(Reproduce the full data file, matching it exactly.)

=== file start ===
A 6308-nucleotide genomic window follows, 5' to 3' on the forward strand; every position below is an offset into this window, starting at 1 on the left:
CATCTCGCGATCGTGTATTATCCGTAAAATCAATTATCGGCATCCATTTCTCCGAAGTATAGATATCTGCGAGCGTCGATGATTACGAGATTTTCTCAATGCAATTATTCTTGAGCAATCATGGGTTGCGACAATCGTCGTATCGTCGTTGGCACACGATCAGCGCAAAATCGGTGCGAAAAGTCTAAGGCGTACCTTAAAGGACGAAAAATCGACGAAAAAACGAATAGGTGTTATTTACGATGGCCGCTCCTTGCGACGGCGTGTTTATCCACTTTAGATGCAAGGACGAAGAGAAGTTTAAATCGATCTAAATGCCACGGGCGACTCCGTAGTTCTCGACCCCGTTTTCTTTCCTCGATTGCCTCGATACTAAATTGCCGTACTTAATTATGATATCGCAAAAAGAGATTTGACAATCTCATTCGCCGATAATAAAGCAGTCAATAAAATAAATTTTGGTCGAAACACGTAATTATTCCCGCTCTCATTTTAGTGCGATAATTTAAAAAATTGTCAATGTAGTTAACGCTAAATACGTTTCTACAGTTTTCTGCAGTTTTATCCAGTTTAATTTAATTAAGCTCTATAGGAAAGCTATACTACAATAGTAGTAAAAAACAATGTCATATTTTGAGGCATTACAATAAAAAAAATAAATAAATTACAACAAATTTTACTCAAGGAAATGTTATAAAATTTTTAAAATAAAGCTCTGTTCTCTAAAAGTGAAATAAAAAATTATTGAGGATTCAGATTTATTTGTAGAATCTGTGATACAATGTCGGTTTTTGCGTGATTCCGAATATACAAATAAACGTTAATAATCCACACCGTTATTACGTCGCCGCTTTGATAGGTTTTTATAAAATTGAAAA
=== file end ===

A 6308-nucleotide genomic window follows, 5' to 3' on the forward strand; every position below is an offset into this window, starting at 1 on the left:
CATCTCGCGATCGTGTATTATCCGTAAAATCAATTATCGGCATCCATTTCTCCGAAGTATAGATATCTGCGAGCGTCGATGATTACGAGATTTTCTCAATGCAATTATTCTTGAGCAATCATGGGTTGCGACAATCGTCGTATCGTCGTTGGCACACGATCAGCGCAAAATCGGTGCGAAAAGTCTAAGGCGTACCTTAAAGGACGAAAAATCGACGAAAAAACGAATAGGTGTTATTTACGATGGCCGCTCCTTGCGACGGCGTGTTTATCCACTTTAGATGCAAGGACGAAGAGAAGTTTAAATCGATCTAAATGCCACGGGCGACTCCGTAGTTCTCGACCCCGTTTTCTTTCCTCGATTGCCTCGATACTAAATTGCCGTACTTAATTATGATATCGCAAAAAGAGATTTGACAATCTCATTCGCCGATAATAAAGCAGTCAATAAAATAAATTTTGGTCGAAACACGTAATTATTCCCGCTCTCATTTTAGTGCGATAATTTAAAAAATTGTCAATGTAGTTAACGCTAAATACGTTTCTACAGTTTTCTGCAGTTTTATCCAGTTTAATTTAATTAAGCTCTATAGGAAAGCTATACTACAATAGTAGTAAAAAACAATGTCATATTTTGAGGCATTACAATAAAAAAAATAAATAAATTACAACAAATTTTACTCAAGGAAATGTTATAAAATTTTTAAAATAAAGCTCTGTTCTCTAAAAGTGAAATAAAAAATTATTGAGGATTCAGATTTATTTGTAGAATCTGTGATACAATGTCGGTTTTTGCGTGATTCCGAATATACAAATAAACGTTAATAATCCACACCGTTATTACGTCGCCGCTTTGATAGGTTTTTATAAAATTGAAAA